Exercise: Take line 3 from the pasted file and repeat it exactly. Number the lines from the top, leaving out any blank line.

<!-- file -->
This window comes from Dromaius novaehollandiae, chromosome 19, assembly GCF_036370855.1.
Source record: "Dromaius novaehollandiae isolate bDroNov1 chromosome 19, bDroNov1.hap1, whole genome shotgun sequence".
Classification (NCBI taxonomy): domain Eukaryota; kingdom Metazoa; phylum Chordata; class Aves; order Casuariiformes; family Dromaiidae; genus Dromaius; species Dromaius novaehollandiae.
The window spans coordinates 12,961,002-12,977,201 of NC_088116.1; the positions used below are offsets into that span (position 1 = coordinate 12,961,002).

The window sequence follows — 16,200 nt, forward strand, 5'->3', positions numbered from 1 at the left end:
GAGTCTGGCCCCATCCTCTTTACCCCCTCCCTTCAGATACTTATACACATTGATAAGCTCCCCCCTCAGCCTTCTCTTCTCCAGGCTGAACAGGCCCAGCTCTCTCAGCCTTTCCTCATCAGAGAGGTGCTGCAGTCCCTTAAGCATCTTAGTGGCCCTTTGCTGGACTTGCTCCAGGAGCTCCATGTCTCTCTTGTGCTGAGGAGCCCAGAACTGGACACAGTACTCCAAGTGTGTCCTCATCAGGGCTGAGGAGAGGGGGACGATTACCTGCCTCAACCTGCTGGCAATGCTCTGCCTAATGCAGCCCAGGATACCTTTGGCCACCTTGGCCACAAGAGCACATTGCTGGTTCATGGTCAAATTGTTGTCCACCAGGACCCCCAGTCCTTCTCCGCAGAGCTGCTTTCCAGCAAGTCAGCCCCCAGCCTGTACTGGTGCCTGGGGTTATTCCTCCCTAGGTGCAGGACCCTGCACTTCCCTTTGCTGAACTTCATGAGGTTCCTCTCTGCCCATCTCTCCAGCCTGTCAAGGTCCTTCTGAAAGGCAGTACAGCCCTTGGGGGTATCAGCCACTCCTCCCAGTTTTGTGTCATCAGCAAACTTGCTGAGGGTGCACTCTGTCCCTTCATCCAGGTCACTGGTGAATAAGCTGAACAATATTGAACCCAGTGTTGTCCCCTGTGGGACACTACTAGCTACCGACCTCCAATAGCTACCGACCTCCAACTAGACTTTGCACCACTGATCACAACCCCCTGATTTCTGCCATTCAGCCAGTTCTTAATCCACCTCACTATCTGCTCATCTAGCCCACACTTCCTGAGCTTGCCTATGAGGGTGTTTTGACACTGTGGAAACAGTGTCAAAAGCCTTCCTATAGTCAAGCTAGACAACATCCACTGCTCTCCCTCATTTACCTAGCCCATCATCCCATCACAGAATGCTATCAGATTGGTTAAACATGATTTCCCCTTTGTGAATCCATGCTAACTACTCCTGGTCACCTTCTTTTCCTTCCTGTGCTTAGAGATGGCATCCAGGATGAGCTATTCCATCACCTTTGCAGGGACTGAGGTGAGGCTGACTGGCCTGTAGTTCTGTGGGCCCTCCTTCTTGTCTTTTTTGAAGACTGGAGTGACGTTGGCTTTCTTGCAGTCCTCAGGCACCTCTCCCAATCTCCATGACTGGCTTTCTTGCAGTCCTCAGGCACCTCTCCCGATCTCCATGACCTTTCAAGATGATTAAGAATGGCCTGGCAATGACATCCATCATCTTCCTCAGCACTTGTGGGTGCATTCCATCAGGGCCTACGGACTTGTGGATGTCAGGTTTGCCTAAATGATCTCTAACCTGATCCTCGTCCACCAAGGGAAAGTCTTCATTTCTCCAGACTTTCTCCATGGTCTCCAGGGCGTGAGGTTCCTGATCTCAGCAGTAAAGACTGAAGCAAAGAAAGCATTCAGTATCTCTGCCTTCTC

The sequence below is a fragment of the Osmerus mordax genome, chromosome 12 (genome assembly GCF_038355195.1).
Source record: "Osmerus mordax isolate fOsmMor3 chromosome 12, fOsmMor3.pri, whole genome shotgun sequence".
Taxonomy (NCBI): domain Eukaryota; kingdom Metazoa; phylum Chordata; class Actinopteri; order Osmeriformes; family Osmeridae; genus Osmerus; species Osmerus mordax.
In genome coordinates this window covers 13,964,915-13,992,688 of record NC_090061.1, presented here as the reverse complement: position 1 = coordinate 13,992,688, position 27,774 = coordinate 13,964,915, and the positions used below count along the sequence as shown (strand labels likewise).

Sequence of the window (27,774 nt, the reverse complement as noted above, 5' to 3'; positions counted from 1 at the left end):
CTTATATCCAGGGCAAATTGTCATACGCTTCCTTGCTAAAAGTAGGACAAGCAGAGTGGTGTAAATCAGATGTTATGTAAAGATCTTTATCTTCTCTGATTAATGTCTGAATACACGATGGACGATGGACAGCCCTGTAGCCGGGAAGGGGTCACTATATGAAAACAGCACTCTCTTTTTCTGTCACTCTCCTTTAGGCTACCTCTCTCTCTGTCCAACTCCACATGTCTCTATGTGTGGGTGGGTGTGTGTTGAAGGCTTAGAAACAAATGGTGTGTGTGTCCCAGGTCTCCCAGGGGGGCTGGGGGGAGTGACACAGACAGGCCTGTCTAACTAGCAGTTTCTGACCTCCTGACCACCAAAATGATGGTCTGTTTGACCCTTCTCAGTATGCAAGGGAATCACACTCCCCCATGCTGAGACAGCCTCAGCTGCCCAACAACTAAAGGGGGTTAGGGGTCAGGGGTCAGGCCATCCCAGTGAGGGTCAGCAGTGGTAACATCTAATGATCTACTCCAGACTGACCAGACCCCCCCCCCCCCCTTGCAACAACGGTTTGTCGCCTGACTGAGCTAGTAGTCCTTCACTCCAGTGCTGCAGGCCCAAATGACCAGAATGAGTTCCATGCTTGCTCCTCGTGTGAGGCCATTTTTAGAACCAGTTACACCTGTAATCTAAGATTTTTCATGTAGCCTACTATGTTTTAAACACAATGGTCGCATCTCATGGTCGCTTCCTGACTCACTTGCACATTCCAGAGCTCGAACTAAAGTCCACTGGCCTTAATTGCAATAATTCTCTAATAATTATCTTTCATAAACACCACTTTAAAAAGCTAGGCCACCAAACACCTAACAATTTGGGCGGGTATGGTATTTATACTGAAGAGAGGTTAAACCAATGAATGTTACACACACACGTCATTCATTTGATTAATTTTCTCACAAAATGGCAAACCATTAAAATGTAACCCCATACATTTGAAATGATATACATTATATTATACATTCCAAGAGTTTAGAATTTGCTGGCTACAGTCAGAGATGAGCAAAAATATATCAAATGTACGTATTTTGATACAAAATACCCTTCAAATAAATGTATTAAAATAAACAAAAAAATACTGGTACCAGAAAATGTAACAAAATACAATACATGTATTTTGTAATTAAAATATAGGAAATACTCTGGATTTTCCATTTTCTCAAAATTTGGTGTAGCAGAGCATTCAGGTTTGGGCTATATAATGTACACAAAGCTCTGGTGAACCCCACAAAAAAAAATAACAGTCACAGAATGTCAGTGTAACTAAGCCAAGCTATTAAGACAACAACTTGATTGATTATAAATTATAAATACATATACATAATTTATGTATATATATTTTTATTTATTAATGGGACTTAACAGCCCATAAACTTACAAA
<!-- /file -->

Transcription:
Classification (NCBI taxonomy): domain Eukaryota; kingdom Metazoa; phylum Chordata; class Aves; order Casuariiformes; family Dromaiidae; genus Dromaius; species Dromaius novaehollandiae.